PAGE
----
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"She took off her scarf at the Loya Jirga,
she'll take her off her pants in parliament"

Raising My Voice Malalai Joya
The Duel: Pakistan On The Flight Path Of American Power Tariq Ali

Malalai Joya, the youngest MP in the Afghan parliament, and Tariq Ali, the Pakistan-born commentator, have much to tell us about the realities behind the so-called 'war on terror' writes MICHAEL WAGSTAFF.

Raising My Voice  Malalai Joya Malalai Joya and Tariq Ali have little in common: Ali is an expatriate 'blue blood' commentator from Pakistan; Joya, a young campaigning MP in the Afghan parliament who scorns exile, despite five attempts to assassinate her. Yet both have a sharply critical attitude to Western policies in Afghanistan and Pakistan and more generally the 'war on terror'. Ali, now the urbane outsider, is articulate and weary; Joya, an embedded activist, often strident and repetitive, but for her ennui is not an option. She finds finds inspiration in the defiant courage of Palestinian children. Ali bumps into the great and good while out for lunch with his mother in Lahore.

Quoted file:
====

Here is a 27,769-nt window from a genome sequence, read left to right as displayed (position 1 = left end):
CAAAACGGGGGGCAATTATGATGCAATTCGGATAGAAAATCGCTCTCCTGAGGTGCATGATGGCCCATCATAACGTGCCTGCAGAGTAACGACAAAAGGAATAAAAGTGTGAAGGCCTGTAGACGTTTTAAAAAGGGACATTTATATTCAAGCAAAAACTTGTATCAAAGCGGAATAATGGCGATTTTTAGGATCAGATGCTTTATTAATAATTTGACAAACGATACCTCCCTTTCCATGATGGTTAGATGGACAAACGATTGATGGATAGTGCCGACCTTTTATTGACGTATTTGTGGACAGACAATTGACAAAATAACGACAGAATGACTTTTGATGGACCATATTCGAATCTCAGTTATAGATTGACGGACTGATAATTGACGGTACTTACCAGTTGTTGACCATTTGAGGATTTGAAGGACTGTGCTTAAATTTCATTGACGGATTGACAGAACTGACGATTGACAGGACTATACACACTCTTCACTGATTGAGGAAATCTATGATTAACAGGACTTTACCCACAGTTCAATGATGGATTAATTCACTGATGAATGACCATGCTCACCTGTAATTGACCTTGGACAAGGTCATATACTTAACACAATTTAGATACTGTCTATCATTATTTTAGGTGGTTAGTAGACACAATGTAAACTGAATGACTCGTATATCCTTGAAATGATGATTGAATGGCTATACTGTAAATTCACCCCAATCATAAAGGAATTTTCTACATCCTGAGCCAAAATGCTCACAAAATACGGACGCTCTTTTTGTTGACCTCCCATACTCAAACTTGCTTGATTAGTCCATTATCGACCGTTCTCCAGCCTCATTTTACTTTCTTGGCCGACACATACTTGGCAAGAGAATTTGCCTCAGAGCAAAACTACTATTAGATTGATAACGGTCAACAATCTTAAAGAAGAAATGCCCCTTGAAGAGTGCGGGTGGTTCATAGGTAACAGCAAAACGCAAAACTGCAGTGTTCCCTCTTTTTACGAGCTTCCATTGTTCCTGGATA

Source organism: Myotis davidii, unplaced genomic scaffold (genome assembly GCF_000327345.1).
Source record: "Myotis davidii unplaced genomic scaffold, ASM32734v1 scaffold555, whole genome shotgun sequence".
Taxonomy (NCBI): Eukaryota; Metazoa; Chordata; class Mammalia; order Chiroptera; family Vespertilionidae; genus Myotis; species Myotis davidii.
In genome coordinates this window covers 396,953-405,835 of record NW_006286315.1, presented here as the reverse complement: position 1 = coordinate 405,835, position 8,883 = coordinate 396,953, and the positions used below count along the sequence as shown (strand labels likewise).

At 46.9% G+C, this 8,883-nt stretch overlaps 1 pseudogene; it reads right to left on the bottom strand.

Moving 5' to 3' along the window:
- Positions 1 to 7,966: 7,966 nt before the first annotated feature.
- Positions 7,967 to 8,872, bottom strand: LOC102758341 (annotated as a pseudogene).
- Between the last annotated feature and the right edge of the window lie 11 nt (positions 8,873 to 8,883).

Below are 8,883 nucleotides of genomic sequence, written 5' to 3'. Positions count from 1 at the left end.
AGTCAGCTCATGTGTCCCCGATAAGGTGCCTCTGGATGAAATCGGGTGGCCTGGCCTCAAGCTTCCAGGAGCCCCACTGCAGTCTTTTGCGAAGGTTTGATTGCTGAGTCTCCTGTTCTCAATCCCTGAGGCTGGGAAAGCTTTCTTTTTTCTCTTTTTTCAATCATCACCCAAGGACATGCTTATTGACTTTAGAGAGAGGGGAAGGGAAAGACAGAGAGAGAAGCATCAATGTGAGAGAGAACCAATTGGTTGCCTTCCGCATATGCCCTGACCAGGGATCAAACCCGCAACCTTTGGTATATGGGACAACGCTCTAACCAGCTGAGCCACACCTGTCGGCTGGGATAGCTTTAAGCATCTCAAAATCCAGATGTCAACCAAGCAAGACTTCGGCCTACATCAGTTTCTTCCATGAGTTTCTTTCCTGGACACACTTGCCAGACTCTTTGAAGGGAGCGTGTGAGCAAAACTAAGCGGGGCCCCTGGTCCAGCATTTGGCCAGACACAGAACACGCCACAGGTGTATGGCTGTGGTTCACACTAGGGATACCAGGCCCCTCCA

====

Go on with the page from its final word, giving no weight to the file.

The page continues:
The first thing to say about Malalai Joya, who is now 31, is that this is not her real name. If that were known her husband and the rest of her family in the western province of Herat would risk becoming targets of the warlords who now dominate Afghan politics. She in fact now lives most of the time in Kabul surrounded by bodyguards because security in her home town is precarious.

There are many wonderful, politically revealing anecdotes in this memoir-campaigning booklet, notably about the Taliban era between 1996 and 2001. She is particularly good on burqas, which she was forced to wear at this time. Looked at negatively they are a sign of women's oppression and reduce peripheral vision (her inspirational father, who lost a leg during the Soviet occupation, said he always knew who she was because she walked like a penguin); looked at positively they are a nifty way of concealing books (banned by the Taliban) and other contraband, including videos of Titanic, which was so popular in Afghanistan that it led to a whole dictionary of Titanic words (Titanic onions, Titanic potatoes, sold at a Titanic market). She explains how you eat ice cream (a favourite from childhood) in a burqa noting that it is difficult rather than impossible.